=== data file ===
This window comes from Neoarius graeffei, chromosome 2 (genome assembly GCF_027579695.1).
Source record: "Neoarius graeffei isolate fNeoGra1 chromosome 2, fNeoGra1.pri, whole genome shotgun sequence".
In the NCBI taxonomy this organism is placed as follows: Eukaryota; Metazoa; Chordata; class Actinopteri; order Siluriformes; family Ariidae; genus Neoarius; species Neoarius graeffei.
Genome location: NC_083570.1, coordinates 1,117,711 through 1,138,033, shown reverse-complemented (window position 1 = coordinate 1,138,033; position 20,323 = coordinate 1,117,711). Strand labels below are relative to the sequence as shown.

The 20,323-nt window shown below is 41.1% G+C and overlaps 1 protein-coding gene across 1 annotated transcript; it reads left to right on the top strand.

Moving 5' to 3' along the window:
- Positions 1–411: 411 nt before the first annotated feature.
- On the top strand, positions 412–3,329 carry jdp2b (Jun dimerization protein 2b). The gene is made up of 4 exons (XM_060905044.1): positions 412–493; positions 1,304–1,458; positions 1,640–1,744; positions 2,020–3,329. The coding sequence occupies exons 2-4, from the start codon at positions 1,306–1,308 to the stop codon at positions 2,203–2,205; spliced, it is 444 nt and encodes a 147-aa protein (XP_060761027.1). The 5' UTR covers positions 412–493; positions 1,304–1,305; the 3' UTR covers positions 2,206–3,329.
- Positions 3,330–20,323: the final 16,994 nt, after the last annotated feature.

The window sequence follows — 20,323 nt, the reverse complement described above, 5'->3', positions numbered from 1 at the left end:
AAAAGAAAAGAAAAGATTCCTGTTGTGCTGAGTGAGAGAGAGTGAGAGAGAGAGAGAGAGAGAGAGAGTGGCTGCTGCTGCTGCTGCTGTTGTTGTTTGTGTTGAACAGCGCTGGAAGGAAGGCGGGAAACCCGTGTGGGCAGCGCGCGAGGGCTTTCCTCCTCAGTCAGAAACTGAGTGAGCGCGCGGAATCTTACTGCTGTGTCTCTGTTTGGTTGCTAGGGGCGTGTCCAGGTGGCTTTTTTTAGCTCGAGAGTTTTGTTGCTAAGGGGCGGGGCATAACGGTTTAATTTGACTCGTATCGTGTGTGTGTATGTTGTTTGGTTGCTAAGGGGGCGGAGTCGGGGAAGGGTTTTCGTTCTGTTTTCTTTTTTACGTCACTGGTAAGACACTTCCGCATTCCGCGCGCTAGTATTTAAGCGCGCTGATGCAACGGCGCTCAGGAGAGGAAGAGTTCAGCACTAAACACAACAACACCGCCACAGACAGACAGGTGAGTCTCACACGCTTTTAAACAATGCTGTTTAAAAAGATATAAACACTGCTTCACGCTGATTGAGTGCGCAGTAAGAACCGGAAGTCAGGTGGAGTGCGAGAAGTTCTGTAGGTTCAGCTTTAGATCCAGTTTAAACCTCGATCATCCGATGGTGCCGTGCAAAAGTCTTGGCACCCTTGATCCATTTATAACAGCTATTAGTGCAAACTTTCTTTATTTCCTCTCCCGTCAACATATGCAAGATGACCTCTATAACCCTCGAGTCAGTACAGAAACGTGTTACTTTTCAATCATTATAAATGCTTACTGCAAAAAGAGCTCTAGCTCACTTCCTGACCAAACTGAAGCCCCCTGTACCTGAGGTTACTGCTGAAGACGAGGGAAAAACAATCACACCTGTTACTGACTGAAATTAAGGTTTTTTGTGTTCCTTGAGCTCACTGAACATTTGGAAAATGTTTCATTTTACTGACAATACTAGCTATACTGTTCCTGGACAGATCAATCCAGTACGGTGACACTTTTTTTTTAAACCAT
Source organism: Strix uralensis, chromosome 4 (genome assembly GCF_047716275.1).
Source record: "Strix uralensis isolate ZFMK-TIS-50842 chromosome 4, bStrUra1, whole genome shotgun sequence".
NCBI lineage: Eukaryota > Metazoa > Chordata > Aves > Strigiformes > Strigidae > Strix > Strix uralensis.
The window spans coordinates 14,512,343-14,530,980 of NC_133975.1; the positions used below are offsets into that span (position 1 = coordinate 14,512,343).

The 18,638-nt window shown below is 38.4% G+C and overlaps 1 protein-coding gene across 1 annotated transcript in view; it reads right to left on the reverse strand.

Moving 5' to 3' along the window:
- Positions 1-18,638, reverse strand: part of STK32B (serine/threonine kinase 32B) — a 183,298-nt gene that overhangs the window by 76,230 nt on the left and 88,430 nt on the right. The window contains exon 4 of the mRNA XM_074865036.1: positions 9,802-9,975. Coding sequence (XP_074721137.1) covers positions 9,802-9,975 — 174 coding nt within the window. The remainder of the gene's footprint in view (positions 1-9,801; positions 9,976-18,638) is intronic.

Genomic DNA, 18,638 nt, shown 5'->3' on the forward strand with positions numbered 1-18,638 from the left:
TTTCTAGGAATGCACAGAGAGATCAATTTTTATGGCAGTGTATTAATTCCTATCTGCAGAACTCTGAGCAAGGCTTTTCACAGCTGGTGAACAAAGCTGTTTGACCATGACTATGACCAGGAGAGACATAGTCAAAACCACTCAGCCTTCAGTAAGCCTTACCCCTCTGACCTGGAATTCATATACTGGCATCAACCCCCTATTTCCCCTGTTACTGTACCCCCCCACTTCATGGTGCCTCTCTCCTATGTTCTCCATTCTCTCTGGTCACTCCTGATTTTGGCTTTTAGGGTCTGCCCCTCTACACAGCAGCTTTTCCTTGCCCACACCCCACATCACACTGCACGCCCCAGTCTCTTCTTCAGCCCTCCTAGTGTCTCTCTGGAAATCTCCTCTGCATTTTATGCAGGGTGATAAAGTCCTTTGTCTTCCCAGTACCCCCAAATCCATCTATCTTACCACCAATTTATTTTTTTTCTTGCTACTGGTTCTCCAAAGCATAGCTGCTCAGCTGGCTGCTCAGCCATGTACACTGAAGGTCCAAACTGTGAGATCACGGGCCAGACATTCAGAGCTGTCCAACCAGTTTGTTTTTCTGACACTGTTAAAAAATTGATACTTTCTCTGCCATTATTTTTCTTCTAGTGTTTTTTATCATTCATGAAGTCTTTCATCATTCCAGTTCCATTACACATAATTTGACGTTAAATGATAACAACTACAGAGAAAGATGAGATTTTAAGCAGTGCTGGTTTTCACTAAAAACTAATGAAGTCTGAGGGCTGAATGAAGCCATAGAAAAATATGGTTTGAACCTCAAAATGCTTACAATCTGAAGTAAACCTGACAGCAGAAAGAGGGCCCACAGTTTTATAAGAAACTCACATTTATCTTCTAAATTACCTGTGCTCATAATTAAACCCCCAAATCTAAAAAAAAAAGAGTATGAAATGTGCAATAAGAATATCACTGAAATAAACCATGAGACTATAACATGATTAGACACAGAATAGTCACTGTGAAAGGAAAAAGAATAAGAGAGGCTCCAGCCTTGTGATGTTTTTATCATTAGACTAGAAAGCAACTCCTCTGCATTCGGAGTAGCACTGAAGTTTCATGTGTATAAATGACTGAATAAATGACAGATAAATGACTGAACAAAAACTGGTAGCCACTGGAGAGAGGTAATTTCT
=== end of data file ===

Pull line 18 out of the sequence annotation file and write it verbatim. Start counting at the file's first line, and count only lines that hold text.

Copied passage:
- Positions 1-18,638, reverse strand: part of STK32B (serine/threonine kinase 32B) — a 183,298-nt gene that overhangs the window by 76,230 nt on the left and 88,430 nt on the right. The window contains exon 4 of the mRNA XM_074865036.1: positions 9,802-9,975. Coding sequence (XP_074721137.1) covers positions 9,802-9,975 — 174 coding nt within the window. The remainder of the gene's footprint in view (positions 1-9,801; positions 9,976-18,638) is intronic.